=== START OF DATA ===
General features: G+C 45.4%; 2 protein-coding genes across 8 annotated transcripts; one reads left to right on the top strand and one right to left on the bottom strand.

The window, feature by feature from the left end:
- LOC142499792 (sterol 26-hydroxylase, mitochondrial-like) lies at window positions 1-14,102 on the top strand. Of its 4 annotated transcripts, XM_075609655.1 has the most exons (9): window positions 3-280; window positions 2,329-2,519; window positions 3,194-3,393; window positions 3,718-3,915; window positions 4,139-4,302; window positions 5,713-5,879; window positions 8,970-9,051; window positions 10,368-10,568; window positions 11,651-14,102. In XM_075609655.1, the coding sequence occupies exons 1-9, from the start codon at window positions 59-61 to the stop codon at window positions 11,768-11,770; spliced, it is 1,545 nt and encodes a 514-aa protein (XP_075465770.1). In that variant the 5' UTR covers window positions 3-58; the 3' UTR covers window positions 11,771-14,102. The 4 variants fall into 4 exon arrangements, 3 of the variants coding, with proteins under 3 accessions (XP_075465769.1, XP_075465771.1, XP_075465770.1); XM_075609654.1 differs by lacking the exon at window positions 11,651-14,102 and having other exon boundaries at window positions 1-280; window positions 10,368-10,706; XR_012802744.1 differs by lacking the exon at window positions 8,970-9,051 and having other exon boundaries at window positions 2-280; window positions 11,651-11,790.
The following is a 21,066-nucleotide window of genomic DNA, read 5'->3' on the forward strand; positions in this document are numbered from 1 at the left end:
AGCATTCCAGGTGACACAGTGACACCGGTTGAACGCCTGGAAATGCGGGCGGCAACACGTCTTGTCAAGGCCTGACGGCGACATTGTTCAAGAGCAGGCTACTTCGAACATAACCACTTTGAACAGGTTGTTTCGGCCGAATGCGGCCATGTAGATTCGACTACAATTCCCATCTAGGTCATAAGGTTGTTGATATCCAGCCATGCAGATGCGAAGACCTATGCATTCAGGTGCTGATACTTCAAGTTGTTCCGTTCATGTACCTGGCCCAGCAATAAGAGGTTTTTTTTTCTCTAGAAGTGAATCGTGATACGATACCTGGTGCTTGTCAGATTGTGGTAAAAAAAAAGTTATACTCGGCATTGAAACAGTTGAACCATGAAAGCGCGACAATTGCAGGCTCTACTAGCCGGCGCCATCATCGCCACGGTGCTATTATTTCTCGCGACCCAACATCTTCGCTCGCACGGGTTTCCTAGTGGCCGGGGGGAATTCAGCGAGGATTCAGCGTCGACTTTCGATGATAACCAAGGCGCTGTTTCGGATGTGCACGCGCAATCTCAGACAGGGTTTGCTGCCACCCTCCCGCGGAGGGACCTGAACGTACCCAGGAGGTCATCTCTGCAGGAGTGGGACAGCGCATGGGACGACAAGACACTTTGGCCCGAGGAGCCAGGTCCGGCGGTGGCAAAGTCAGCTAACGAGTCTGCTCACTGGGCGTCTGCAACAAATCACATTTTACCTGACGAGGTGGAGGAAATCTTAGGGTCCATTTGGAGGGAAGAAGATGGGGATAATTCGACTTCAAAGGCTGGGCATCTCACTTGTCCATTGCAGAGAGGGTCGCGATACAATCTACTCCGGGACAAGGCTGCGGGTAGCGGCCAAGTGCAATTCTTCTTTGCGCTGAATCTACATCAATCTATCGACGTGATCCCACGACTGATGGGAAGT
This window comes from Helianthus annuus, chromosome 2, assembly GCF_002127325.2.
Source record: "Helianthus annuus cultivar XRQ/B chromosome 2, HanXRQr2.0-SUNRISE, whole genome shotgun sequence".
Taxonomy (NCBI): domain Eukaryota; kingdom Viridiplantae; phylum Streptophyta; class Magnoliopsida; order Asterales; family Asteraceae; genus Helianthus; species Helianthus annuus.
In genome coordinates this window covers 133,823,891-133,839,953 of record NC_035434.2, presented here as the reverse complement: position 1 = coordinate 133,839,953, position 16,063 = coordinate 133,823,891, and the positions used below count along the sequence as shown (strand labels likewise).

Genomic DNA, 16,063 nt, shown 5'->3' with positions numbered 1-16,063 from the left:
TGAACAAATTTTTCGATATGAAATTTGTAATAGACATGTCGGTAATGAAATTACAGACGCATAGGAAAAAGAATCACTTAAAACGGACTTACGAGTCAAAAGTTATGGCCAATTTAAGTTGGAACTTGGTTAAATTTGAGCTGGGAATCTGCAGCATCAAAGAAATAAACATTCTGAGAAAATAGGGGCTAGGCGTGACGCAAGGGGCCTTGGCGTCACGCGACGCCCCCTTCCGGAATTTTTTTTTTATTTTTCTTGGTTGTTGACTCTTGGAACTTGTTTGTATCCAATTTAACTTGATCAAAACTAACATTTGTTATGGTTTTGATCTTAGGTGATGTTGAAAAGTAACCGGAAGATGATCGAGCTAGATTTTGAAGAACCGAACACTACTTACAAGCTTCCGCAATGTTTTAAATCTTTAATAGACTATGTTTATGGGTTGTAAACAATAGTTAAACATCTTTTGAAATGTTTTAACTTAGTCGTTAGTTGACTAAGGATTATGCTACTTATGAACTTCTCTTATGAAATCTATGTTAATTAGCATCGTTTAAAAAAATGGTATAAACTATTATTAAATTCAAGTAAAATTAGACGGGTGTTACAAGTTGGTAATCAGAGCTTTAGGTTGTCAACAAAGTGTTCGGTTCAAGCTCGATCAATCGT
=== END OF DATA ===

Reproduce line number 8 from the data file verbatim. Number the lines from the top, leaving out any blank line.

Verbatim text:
Taxonomy (NCBI): domain Eukaryota; kingdom Viridiplantae; phylum Streptophyta; class Magnoliopsida; order Asterales; family Asteraceae; genus Helianthus; species Helianthus annuus.